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By SahilSaysPublished 6 months ago 4 min read
Photo by Patrick Fore on Unsplash

It was a time of great and exalting excitement. The country was up in arms, the war was on, in
every breast burned the holy fire of patriotism; the drums were beating, the bands playing, the toy
pistols popping, the bunched firecrackers hissing and sputtering; on every hand and far down the
receding and fading spreads of roofs and balconies a fluttering wilderness of flags flashed in the
sun; daily the young volunteers marched down the wide avenue gay and fine in their new
uniforms, the proud fathers and mothers and sisters and sweethearts cheering them with voices
choked with happy emotion as they swung by; nightly the packed mass meetings listened,
panting, to patriot oratory which stirred the deepest deeps of their hearts and which they
interrupted at briefest intervals with cyclones of applause, the tears running down their cheeks the
while; in the churches the pastors preached devotion to flag and country and invoked the God of
Battles, beseeching His aid in our good cause in outpouring of fervid eloquence which moved
every listener.
It was indeed a glad and gracious time, and the half dozen rash spirits that ventured to
disapprove of the war and cast a doubt upon its righteousness straightway got such a stern and
angry warning that for their personal safety's sake they quickly shrank out of sight and offended
no more in that way.
Sunday morning came - next day the battalions would leave for the front; the church was filled;
the volunteers were there, their faces alight with material dreams - visions of a stern advance, the
gathering momentum, the rushing charge, the flashing sabers, the flight of the foe, the tumult, the
enveloping smoke, the fierce pursuit, the surrender! - then home from the war, bronzed heros,
welcomed, adored, submerged in golden seas of glory! With the volunteers sat their dear ones,
proud, happy, and envied by the neighbors and friends who had no sons and brothers to send forth
to the field of honor, there to win for the flag or, failing, die the noblest of noble deaths. The
service proceeded; a war chapter from the Old Testament was read; the first prayer was said; it
was followed by an organ burst that shook the building, and with one impulse the house rose,
with glowing eyes and beating hearts, and poured out that tremendous invocation -- "God the all-
terrible! Thou who ordainest, Thunder thy clarion and lightning thy sword!"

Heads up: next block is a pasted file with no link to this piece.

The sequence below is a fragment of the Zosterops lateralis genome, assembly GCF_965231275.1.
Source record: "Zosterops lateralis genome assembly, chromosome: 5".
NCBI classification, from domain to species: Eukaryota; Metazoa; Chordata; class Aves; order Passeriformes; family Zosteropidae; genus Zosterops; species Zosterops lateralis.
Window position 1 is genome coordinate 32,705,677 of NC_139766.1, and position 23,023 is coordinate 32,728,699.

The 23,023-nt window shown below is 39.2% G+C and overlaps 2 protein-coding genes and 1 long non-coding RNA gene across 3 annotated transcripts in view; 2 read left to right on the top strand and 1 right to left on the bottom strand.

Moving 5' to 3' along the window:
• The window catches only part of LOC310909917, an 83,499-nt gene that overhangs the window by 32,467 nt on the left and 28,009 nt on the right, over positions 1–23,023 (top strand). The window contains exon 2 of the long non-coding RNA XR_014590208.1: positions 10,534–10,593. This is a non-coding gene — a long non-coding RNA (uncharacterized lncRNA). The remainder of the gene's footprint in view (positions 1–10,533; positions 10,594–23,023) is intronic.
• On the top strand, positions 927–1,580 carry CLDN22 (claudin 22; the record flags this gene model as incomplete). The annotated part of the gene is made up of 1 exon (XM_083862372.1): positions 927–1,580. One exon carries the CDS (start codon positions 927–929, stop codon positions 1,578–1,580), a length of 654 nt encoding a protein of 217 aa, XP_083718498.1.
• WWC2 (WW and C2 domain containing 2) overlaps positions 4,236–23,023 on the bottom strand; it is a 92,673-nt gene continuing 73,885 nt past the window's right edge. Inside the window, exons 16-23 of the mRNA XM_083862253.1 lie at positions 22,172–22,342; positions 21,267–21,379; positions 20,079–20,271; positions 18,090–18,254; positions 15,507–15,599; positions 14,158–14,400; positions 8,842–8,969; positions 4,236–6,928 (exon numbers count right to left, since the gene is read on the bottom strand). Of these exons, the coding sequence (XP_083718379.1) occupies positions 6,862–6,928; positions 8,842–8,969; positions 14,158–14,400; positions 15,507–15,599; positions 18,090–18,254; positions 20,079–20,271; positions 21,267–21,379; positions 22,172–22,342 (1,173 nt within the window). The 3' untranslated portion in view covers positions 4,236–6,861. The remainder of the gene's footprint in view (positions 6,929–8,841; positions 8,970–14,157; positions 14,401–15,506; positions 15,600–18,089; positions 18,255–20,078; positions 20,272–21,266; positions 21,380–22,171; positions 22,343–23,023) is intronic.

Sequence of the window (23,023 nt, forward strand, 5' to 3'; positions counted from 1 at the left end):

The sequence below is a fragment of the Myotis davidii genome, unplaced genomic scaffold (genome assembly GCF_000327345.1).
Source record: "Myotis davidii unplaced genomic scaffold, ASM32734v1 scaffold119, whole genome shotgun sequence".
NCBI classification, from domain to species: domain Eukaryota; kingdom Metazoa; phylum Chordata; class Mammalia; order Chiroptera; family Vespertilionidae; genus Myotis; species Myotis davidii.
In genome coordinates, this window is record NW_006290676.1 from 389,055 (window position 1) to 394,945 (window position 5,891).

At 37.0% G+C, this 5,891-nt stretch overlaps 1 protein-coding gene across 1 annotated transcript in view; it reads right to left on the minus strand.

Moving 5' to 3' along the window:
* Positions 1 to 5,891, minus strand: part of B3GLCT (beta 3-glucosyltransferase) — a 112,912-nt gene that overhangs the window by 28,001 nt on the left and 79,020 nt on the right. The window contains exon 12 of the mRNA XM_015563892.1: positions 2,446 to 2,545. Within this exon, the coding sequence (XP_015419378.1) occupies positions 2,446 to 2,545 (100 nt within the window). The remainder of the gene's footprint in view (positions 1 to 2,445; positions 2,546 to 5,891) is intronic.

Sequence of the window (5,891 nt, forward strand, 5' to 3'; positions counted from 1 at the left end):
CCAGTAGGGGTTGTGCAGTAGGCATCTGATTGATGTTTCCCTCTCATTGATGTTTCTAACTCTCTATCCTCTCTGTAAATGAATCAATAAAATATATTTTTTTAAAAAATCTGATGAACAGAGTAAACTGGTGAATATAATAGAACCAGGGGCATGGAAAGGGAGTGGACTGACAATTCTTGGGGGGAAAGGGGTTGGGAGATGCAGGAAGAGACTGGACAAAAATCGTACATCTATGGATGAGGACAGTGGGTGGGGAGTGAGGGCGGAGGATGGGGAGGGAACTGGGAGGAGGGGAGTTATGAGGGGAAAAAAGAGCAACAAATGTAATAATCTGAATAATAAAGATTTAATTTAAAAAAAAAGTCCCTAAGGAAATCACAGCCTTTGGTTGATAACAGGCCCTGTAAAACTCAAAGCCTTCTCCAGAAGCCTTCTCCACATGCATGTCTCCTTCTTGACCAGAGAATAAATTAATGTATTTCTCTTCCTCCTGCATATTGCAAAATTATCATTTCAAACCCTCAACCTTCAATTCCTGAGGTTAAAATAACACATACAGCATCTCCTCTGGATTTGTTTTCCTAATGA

Then came the "long" prayer. None could remember the like of it for passionate pleading and
moving and beautiful language. The burden of its supplication was that an ever-merciful and
benignant Father of us all would watch over our noble young soldiers and aid, comfort, and
encourage them in their patriotic work; bless them, shield them in His mighty hand, make them
strong and confident, invincible in the bloody onset; help them to crush the foe, grant to them and
to their flag and country imperishable honor and glory --
An aged stranger entered and moved with slow and noiseless step up the main aisle, his eyes
fixed upon the minister, his long body clothed in a robe that reached to his feet, his head bare, his
white hair descending in a frothy cataract to his shoulders, his seamy face unnaturally pale, pale
even to ghastliness. With all eyes following him and wondering, he made his silent way; without
pausing, he ascended to the preacher's side and stood there, waiting.
With shut lids the preacher, unconscious of his presence, continued his moving prayer, and at
last finished it with the words, uttered in fervent appeal,"Bless our arms, grant us the victory, O
Lord our God, Father and Protector of our land and flag!"
The stranger touched his arm, motioned him to step aside - which the startled minister did - and
took his place. During some moments he surveyed the spellbound audience with solemn eyes in
which burned an uncanny light; then in a deep voice he said
"I come from the Throne - bearing a message from Almighty God!" The words smote the
house with a shock; if the stranger perceived it he gave no attention. "He has heard the prayer of
His servant your shepherd and grant it if such shall be your desire after I, His messenger, shall
have explained to you its import - that is to say, its full import. For it is like unto many of the
prayers of men, in that it asks for more than he who utters it is aware of - except he pause and
"God's servant and yours has prayed his prayer. Has he paused and taken thought? Is it one
prayer? No, it is two - one uttered, the other not. Both have reached the ear of His Who heareth
all supplications, the spoken and the unspoken. Ponder this - keep it in mind. If you beseech a

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